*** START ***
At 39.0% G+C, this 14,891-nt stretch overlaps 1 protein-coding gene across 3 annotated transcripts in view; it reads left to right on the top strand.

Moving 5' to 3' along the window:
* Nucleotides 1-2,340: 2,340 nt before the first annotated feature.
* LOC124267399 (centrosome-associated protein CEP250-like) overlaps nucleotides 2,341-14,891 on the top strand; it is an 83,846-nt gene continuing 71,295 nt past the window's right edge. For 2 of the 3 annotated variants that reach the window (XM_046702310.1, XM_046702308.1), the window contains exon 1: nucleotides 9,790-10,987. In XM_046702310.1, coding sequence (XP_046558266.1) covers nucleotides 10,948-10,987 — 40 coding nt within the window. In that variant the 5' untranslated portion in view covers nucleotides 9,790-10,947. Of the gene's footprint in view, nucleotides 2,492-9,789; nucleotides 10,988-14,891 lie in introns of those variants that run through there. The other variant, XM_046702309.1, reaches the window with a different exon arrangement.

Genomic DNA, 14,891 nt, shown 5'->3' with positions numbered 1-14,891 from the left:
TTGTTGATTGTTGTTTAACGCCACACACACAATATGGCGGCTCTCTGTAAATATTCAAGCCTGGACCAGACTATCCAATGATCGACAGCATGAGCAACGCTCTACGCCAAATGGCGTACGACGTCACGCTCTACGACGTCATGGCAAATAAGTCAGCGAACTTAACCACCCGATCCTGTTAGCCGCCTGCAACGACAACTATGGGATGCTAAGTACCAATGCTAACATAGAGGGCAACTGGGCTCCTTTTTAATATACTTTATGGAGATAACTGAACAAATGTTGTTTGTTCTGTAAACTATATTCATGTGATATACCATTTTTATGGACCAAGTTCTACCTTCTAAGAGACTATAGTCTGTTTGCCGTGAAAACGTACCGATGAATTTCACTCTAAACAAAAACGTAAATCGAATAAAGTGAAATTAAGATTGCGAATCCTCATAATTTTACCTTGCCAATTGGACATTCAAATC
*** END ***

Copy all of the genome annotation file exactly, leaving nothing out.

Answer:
At 39.0% G+C, this 14,891-nt stretch overlaps 1 protein-coding gene across 3 annotated transcripts in view; it reads left to right on the top strand.

Moving 5' to 3' along the window:
* Nucleotides 1-2,340: 2,340 nt before the first annotated feature.
* LOC124267399 (centrosome-associated protein CEP250-like) overlaps nucleotides 2,341-14,891 on the top strand; it is an 83,846-nt gene continuing 71,295 nt past the window's right edge. For 2 of the 3 annotated variants that reach the window (XM_046702310.1, XM_046702308.1), the window contains exon 1: nucleotides 9,790-10,987. In XM_046702310.1, coding sequence (XP_046558266.1) covers nucleotides 10,948-10,987 — 40 coding nt within the window. In that variant the 5' untranslated portion in view covers nucleotides 9,790-10,947. Of the gene's footprint in view, nucleotides 2,492-9,789; nucleotides 10,988-14,891 lie in introns of those variants that run through there. The other variant, XM_046702309.1, reaches the window with a different exon arrangement.

Genomic DNA, 14,891 nt, shown 5'->3' with positions numbered 1-14,891 from the left:
TTGTTGATTGTTGTTTAACGCCACACACACAATATGGCGGCTCTCTGTAAATATTCAAGCCTGGACCAGACTATCCAATGATCGACAGCATGAGCAACGCTCTACGCCAAATGGCGTACGACGTCACGCTCTACGACGTCATGGCAAATAAGTCAGCGAACTTAACCACCCGATCCTGTTAGCCGCCTGCAACGACAACTATGGGATGCTAAGTACCAATGCTAACATAGAGGGCAACTGGGCTCCTTTTTAATATACTTTATGGAGATAACTGAACAAATGTTGTTTGTTCTGTAAACTATATTCATGTGATATACCATTTTTATGGACCAAGTTCTACCTTCTAAGAGACTATAGTCTGTTTGCCGTGAAAACGTACCGATGAATTTCACTCTAAACAAAAACGTAAATCGAATAAAGTGAAATTAAGATTGCGAATCCTCATAATTTTACCTTGCCAATTGGACATTCAAATC